The press event also provided an opportunity to catch up with a number of people including Simon Littlewood and others in the Societies’ Management Team to discuss the conference, the campaigns and some of the key topics in orthodontics. The BOS Press team, lead by Caroline Holland are always a pleasure to catch up with and I continue to be grateful for the enormous support they provide to me.

The conference had multiple activities taking place simultaneously so it was always a judgement call as to which lecture I attended. There were several occasions when I wanted to be in two places at once and this presented a bit of a dilemma at times which only serves to illustrate what an incredibly worthwhile event the conference provides to those working in orthodontics.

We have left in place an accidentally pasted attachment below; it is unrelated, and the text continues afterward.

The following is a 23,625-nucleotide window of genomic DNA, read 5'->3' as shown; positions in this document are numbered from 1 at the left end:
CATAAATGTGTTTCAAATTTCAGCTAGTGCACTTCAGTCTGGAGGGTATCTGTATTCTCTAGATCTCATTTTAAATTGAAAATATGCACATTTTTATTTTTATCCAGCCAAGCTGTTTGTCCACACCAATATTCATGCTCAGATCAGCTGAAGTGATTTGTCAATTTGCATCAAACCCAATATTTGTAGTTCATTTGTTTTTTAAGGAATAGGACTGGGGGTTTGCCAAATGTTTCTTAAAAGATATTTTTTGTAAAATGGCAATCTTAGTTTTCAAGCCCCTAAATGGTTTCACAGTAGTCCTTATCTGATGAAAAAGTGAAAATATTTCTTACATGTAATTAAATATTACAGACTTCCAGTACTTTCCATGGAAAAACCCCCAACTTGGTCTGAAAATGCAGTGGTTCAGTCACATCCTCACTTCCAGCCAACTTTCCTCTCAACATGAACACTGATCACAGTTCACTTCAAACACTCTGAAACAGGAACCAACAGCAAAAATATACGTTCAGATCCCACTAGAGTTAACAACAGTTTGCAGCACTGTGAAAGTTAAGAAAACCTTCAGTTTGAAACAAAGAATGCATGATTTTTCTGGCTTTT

The first lecture I attended was delivered by Prof Tony Ireland who described the process he and his team went through to undertake a clinical trial on ‘Chewing Gum and Orthodontic Pain Relief’. I have heard Prof Ireland speak before and his delivery is always thought provoking and entertaining. The processes involved in a trial like this are quite staggering considering the amount of regulatory requirements to meet and I certainly learned a great deal about why it can take quite a while for a trial to be conducted.